How to Improve

Your Home’s Curb Appeal


First impressions matter. Attractive, well-kept landscapes and gardens boost a home’s appeal and value. Whether you’ve just moved into your home, want to freshen it up or are considering selling, a time and financial commitment to curb appeal yield strong returns.


Small budget improvements

You don’t need to spend a limb—or two—to make your home shine. Simple updates like a new coat of paint, updated house numbers or lighting fixtures, a new mailbox, or door wreath work wonders.


Other non-organic improvements might include upgrading the porch or stoop railings. Replace gutters and downspouts. Pressure wash siding, trim and windows. Tile the doorstep and porch, or give it a new coat of paint. Repair or stain the driveway, or widen it with stone, brick or pavers. Add landscape lighting.


If the garden and landscape need a little TLC, keep reading for ideas!


Getting to know your garden

Now that you know your home will benefit from irresistible curb appeal, if you’re still getting the lay of the land with your home’s lawn and garden, where do you start?


Do you want to begin with landscaping or gardening? Wait, you ask—aren’t they the same thing? Not quite. Landscaping involves the big picture of how you’d like your outdoor area to look. Landscaping includes everything—grass, plants, trees, flowers and hardscapes like stones, water, pots and fences—that builds that living picture.


Gardening, on the other hand, is similar to landscaping but narrower in focus—it’s all about maintaining and cultivating the plants and flowers within a given space. Gardening includes the planting, fertilizing, weeding, watering, deadheading and harvesting that’s done each season.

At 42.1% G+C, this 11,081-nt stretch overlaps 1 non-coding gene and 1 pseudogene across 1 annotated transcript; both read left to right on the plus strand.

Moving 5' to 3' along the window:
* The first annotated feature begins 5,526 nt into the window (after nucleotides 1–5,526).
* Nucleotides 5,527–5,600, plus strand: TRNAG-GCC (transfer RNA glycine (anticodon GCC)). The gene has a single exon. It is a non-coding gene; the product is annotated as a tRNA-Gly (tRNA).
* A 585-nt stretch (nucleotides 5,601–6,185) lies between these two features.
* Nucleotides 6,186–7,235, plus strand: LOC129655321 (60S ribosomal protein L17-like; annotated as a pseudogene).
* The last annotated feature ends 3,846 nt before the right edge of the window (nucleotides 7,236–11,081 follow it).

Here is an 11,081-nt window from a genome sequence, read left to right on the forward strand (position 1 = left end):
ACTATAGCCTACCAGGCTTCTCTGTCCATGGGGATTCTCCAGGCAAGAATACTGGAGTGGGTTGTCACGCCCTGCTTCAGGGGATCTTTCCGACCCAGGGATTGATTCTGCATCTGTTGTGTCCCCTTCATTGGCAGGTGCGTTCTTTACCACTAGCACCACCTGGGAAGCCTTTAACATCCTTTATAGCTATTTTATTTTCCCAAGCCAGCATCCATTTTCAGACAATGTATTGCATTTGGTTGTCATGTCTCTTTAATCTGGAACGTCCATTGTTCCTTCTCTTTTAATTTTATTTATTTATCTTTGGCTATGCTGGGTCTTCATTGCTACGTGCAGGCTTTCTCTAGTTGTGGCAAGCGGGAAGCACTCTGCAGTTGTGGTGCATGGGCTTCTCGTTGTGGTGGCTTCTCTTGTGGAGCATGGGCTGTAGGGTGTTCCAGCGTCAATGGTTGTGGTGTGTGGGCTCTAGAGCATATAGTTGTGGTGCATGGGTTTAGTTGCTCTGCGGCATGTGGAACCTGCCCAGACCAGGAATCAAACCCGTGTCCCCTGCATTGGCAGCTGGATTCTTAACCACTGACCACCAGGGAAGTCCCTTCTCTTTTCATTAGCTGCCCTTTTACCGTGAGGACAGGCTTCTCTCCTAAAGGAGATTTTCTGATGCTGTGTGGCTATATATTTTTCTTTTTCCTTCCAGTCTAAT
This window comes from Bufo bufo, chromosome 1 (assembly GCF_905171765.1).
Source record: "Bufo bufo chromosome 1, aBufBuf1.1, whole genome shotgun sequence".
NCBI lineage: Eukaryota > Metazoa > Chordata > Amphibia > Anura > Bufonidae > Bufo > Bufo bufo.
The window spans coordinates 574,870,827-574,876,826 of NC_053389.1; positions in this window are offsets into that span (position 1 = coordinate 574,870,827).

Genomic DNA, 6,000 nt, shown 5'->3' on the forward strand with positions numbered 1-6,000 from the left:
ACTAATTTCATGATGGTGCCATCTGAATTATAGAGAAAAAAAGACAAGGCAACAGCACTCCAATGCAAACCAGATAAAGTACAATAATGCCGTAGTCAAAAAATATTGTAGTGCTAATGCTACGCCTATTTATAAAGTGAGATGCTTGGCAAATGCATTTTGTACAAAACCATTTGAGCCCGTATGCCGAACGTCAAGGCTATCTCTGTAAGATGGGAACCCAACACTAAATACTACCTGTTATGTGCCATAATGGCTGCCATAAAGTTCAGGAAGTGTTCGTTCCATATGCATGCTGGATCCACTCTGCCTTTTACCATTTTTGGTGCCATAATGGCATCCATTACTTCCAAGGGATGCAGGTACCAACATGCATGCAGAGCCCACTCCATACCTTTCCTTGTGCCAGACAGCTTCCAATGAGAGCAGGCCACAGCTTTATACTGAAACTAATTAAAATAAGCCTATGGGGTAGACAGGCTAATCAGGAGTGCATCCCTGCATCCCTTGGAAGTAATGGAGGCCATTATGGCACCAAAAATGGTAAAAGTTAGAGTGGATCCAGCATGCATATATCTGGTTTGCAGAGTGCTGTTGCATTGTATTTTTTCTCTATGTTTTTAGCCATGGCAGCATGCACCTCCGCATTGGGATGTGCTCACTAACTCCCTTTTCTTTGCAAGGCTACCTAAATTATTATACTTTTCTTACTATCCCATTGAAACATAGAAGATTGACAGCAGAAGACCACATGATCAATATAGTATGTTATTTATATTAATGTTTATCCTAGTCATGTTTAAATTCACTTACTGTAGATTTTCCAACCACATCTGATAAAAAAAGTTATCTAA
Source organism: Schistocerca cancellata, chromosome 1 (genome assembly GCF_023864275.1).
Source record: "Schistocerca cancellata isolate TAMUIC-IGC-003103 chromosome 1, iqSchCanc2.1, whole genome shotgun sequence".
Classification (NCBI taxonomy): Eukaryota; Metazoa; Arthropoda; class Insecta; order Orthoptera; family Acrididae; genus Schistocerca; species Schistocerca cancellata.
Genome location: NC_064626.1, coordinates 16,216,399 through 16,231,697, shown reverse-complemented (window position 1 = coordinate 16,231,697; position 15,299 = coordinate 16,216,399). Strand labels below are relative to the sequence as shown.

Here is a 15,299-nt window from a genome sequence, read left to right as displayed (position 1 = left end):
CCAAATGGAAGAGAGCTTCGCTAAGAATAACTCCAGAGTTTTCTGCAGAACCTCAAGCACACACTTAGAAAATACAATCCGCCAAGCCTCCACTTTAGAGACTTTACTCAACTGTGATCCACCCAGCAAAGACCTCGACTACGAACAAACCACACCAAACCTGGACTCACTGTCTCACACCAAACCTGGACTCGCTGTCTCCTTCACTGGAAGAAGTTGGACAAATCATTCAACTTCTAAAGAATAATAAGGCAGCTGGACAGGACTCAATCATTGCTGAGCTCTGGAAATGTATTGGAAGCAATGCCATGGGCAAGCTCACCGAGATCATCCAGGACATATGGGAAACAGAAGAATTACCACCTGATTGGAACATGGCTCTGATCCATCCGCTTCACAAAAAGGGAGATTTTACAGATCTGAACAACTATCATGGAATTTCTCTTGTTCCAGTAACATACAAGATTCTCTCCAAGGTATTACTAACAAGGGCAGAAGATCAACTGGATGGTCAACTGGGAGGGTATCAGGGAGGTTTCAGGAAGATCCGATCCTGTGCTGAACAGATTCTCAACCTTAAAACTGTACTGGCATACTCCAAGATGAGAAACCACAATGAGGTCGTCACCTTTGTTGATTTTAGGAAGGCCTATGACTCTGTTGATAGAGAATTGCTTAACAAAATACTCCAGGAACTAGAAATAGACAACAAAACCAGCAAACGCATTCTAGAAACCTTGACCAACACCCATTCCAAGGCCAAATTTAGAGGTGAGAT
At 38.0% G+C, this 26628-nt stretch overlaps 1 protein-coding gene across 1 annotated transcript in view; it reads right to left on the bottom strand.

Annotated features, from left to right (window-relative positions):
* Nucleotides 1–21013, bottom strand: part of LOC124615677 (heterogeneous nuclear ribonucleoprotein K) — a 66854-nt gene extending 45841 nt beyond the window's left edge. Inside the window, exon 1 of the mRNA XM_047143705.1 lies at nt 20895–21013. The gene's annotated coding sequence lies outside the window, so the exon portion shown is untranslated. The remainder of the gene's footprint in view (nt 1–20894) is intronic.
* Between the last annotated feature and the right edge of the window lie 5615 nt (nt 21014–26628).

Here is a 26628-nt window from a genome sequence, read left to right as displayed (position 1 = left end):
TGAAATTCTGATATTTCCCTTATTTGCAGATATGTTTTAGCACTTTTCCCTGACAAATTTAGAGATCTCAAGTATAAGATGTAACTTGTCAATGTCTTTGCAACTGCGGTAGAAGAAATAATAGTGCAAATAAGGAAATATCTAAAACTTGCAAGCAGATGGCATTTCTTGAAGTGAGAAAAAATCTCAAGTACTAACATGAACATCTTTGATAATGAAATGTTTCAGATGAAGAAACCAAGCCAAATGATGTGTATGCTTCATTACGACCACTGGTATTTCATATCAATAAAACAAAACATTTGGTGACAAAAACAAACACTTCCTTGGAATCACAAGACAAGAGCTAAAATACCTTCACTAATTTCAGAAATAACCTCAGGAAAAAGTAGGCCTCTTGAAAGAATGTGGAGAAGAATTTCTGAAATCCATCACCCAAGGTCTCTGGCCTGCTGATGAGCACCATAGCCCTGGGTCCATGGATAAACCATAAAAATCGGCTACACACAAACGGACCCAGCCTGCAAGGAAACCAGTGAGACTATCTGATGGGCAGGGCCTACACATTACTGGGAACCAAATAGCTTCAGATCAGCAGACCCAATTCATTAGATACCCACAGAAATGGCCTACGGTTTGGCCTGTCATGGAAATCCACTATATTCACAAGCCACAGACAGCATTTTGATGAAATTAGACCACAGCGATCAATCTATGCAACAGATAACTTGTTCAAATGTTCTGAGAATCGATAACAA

Landscaping & gardening DIY

If you’re starting from scratch, dream big, but if you’re feeling a bit overwhelmed, start smaller. Who doesn’t feel awed by those HGTV makeover shows? But teams of dozens and generous budgets accomplish quite a lot. If you’re new to this space, live with it for a while. Gradually develop a plan and then complete it piece by piece, so you can see how the spaces evolve.


Decide what you want. Do you need space for kids or pets to play? Do you want a vegetable garden? Flower garden? Both? Would you rather go low maintenance, experiment with xeriscaping (landscapes that are less water-dependent), or try something more elaborate?


Spend some time observing your outdoor spaces in all seasons and types of weather. You probably don’t want to add a patio in line with the sun’s blazing afternoon rays, unless you have a shade plan. A fire pit in the middle of the yard where the wind whips around won’t stay lit for long. Plan your garden’s areas to work with nature.


Work around a focal point. Does your yard have an amazing dogwood tree? A beautiful plant? A small pond? Good garden designs include one or more focal points to draw the eye through the landscape. If you don’t have one yet, add it to your design.


Most people like to have at least a small portion of soft lawn; if your grass has seen better days, consider a quicker option than seeding: sod. Laying sod isn’t too complicated and if it’s a smaller area, you can do it yourself.


Create flower beds and experiment with plants and flowering shrubs for pops of color. These 13 flowers are perfect for beginners. Add mulch for a finished look and plant protection.



Must-have equipment and tools

There are a few tools that every gardener should have in his or her shed. At bare minimum, you’ll want a good mower, edger, shears, spade, hoe, ground rake, trowel and weeder. If you’re planting new trees or have vegetation with thick stems, get a pruning saw. Clearing tools make quick work of pruning flower beds and cutting back dead limbs and growth. Finally, protect your hands from irritation, insect bites and scratches with gardening gloves.


A commitment to curb appeal

Whether you’re all-in for DIY landscaping and gardening or want to start slowly, updating your home’s curb appeal boosts its equity. Not only will your home reap the benefits of gardening, but you’ll feel happier, too, because gardening gets you moving, reduces stress and promotes well-being.



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